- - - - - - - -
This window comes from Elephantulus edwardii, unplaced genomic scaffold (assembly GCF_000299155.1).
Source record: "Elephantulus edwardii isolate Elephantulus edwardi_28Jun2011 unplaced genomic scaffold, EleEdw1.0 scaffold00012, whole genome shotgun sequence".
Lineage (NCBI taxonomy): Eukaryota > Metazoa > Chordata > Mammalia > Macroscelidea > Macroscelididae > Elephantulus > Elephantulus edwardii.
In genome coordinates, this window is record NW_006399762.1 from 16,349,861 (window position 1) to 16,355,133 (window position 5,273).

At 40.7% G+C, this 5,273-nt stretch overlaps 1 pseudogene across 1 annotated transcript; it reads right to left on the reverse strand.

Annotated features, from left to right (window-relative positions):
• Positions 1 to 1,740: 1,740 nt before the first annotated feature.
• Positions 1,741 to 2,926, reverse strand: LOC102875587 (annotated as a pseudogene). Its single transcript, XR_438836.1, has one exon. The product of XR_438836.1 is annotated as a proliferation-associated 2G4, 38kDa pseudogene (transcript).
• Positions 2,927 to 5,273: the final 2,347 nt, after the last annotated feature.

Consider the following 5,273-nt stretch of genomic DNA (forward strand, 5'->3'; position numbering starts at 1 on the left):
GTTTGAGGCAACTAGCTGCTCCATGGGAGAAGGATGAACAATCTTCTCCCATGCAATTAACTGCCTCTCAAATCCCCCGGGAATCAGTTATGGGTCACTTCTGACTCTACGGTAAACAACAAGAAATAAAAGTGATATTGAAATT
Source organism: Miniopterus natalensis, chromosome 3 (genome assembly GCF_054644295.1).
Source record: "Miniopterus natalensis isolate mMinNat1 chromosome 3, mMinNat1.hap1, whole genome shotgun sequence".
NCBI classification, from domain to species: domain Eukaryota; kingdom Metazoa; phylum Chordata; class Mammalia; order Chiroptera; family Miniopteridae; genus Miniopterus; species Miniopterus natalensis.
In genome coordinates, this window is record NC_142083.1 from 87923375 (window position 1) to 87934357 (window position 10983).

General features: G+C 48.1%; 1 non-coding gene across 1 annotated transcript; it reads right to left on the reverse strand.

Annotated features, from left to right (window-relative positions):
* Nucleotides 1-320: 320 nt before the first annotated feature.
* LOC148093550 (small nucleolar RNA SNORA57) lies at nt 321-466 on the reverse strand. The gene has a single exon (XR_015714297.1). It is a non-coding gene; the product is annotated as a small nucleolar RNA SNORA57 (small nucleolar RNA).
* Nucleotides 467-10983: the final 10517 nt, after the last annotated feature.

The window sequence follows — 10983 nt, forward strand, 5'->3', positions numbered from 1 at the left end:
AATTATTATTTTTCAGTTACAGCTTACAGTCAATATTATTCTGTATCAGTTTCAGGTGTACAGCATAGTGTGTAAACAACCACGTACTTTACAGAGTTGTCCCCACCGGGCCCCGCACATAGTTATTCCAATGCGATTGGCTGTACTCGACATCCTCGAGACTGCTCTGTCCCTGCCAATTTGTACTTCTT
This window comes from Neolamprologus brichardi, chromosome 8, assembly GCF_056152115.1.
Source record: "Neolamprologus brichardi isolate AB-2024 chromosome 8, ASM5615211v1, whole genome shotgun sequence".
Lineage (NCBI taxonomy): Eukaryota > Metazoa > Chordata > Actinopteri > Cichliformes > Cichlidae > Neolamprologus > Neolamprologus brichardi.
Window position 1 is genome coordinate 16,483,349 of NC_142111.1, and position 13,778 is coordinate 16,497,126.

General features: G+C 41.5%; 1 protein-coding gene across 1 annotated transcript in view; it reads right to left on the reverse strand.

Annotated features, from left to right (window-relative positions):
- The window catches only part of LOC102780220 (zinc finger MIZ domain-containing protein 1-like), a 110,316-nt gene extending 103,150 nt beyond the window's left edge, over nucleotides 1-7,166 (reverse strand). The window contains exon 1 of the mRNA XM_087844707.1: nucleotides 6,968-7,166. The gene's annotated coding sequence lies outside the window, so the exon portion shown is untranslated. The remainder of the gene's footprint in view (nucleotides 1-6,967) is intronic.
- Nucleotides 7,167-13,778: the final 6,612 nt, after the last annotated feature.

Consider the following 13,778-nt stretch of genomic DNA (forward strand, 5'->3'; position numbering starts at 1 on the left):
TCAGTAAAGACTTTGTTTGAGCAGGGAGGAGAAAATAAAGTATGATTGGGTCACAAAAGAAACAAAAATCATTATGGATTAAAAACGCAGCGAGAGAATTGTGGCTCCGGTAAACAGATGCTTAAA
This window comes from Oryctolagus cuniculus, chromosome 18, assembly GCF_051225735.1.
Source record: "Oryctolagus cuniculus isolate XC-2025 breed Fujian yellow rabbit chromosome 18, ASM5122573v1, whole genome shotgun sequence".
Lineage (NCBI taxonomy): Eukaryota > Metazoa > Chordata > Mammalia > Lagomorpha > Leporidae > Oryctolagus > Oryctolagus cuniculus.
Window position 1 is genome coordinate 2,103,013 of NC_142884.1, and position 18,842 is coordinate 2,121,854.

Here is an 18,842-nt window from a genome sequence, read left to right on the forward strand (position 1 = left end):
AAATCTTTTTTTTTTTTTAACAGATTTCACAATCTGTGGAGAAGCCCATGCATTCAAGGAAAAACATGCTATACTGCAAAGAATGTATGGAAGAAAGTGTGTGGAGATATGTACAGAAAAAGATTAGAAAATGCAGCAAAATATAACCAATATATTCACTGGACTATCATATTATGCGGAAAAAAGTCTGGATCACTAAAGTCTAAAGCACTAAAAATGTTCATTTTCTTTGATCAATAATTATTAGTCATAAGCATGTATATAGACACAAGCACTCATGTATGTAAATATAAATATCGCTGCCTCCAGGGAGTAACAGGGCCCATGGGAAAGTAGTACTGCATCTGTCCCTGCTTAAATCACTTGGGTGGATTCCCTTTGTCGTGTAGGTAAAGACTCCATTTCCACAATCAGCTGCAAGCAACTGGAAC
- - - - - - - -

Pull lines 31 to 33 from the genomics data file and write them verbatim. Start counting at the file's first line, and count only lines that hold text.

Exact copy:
Consider the following 13,778-nt stretch of genomic DNA (forward strand, 5'->3'; position numbering starts at 1 on the left):
TCAGTAAAGACTTTGTTTGAGCAGGGAGGAGAAAATAAAGTATGATTGGGTCACAAAAGAAACAAAAATCATTATGGATTAAAAACGCAGCGAGAGAATTGTGGCTCCGGTAAACAGATGCTTAAA
This window comes from Oryctolagus cuniculus, chromosome 18, assembly GCF_051225735.1.